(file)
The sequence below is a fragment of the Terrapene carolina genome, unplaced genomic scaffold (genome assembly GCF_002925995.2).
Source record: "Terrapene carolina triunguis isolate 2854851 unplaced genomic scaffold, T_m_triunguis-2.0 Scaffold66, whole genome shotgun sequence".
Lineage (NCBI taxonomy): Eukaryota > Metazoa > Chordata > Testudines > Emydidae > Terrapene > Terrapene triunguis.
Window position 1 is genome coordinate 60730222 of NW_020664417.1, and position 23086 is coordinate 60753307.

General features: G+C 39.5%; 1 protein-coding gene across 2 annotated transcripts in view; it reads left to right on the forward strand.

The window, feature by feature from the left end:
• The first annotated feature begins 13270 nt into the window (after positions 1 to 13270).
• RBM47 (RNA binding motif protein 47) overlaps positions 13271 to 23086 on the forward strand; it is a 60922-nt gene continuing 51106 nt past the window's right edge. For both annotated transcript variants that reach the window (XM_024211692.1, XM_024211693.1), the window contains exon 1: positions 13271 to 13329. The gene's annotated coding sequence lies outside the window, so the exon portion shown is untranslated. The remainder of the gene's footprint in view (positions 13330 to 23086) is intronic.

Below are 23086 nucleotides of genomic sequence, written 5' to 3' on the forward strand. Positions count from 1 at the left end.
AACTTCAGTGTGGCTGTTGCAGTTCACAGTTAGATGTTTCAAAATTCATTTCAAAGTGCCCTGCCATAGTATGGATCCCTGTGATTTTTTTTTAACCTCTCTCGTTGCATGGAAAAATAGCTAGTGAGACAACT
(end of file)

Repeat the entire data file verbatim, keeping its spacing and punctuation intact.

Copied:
The sequence below is a fragment of the Terrapene carolina genome, unplaced genomic scaffold (genome assembly GCF_002925995.2).
Source record: "Terrapene carolina triunguis isolate 2854851 unplaced genomic scaffold, T_m_triunguis-2.0 Scaffold66, whole genome shotgun sequence".
Lineage (NCBI taxonomy): Eukaryota > Metazoa > Chordata > Testudines > Emydidae > Terrapene > Terrapene triunguis.
Window position 1 is genome coordinate 60730222 of NW_020664417.1, and position 23086 is coordinate 60753307.

General features: G+C 39.5%; 1 protein-coding gene across 2 annotated transcripts in view; it reads left to right on the forward strand.

The window, feature by feature from the left end:
• The first annotated feature begins 13270 nt into the window (after positions 1 to 13270).
• RBM47 (RNA binding motif protein 47) overlaps positions 13271 to 23086 on the forward strand; it is a 60922-nt gene continuing 51106 nt past the window's right edge. For both annotated transcript variants that reach the window (XM_024211692.1, XM_024211693.1), the window contains exon 1: positions 13271 to 13329. The gene's annotated coding sequence lies outside the window, so the exon portion shown is untranslated. The remainder of the gene's footprint in view (positions 13330 to 23086) is intronic.

Below are 23086 nucleotides of genomic sequence, written 5' to 3' on the forward strand. Positions count from 1 at the left end.
AACTTCAGTGTGGCTGTTGCAGTTCACAGTTAGATGTTTCAAAATTCATTTCAAAGTGCCCTGCCATAGTATGGATCCCTGTGATTTTTTTTTAACCTCTCTCGTTGCATGGAAAAATAGCTAGTGAGACAACT